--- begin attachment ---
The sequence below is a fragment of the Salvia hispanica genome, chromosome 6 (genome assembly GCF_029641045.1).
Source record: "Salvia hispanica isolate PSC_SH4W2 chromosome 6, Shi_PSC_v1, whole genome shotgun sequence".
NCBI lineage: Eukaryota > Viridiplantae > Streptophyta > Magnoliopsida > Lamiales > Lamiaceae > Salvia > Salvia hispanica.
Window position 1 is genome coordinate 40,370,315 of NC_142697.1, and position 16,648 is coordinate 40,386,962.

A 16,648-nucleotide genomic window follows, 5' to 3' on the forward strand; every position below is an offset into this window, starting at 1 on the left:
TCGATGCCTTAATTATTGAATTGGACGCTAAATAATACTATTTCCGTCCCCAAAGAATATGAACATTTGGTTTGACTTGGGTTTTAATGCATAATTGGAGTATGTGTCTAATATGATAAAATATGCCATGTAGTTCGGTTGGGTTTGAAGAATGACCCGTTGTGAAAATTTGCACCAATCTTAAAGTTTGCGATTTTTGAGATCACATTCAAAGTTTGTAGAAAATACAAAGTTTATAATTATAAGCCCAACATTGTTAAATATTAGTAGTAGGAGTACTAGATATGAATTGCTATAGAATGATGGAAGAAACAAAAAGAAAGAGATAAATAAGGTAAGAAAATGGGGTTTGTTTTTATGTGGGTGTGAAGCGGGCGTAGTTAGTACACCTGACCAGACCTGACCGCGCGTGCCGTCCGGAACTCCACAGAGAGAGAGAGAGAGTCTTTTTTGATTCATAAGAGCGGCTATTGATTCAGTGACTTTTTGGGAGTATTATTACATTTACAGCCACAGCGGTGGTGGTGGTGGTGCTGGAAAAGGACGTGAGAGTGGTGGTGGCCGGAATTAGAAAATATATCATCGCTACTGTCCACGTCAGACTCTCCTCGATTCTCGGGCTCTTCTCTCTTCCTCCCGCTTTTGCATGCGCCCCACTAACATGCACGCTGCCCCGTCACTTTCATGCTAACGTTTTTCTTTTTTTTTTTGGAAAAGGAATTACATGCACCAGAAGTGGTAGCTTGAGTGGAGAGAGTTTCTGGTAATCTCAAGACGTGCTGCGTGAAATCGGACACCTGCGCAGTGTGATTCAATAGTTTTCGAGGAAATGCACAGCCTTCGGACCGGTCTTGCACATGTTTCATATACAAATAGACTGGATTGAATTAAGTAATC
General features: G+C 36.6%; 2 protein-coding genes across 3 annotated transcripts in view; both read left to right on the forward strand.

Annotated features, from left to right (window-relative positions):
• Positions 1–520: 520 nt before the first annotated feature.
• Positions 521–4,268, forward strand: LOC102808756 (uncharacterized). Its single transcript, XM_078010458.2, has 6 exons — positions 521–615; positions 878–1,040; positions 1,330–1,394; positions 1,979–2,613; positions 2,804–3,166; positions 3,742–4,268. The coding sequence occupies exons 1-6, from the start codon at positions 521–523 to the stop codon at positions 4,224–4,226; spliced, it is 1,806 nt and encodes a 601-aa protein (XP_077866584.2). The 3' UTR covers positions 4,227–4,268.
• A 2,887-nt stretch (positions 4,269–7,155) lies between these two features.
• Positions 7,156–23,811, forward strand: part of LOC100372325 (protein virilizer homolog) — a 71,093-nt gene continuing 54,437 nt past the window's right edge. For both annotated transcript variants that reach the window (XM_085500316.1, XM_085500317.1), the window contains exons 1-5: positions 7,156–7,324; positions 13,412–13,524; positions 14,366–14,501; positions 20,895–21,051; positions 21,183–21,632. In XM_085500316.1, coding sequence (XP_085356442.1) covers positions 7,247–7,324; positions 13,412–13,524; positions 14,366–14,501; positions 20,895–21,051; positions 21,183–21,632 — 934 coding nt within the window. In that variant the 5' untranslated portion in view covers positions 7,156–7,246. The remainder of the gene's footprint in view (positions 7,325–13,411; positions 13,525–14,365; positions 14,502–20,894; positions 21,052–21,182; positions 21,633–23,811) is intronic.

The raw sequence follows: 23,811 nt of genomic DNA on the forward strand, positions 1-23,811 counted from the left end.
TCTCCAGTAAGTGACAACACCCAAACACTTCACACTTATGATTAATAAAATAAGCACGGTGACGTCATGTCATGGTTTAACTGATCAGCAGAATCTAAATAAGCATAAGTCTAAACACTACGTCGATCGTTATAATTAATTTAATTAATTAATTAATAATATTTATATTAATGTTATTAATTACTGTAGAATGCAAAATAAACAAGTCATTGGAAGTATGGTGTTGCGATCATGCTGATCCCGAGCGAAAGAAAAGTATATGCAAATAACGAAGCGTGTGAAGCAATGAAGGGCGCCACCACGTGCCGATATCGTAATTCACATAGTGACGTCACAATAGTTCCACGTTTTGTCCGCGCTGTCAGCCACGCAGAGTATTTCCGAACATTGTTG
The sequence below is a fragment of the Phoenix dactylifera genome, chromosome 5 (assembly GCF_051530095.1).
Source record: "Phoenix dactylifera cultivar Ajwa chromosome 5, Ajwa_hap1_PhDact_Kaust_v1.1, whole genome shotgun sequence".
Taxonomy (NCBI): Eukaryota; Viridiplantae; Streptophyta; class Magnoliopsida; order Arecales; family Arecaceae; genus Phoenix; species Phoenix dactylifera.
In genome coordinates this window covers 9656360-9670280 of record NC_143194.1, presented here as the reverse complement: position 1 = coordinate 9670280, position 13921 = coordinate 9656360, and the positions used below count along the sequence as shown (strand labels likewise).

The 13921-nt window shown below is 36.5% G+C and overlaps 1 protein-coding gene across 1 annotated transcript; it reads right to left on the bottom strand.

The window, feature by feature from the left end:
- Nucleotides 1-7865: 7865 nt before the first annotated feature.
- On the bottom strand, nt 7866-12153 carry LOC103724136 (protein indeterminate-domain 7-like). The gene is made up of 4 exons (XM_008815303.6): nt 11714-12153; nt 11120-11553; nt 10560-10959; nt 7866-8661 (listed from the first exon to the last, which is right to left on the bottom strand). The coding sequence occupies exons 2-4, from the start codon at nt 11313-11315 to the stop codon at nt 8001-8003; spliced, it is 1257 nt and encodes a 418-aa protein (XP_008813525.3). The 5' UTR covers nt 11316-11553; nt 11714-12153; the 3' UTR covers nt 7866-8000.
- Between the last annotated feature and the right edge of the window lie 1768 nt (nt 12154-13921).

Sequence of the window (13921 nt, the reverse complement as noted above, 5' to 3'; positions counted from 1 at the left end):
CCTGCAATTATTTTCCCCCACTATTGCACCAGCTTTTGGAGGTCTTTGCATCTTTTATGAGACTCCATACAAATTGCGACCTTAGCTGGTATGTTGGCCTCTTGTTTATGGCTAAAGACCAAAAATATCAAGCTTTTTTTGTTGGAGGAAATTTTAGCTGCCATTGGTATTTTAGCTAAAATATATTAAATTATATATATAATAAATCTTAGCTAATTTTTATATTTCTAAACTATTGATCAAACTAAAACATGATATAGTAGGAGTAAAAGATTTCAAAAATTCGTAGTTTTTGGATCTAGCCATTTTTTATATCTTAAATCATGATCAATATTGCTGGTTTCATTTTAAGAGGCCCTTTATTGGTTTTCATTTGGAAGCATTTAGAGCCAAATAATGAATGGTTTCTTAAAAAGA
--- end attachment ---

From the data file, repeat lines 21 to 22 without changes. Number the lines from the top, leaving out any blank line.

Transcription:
- Nucleotides 1-7865: 7865 nt before the first annotated feature.
- On the bottom strand, nt 7866-12153 carry LOC103724136 (protein indeterminate-domain 7-like). The gene is made up of 4 exons (XM_008815303.6): nt 11714-12153; nt 11120-11553; nt 10560-10959; nt 7866-8661 (listed from the first exon to the last, which is right to left on the bottom strand). The coding sequence occupies exons 2-4, from the start codon at nt 11313-11315 to the stop codon at nt 8001-8003; spliced, it is 1257 nt and encodes a 418-aa protein (XP_008813525.3). The 5' UTR covers nt 11316-11553; nt 11714-12153; the 3' UTR covers nt 7866-8000.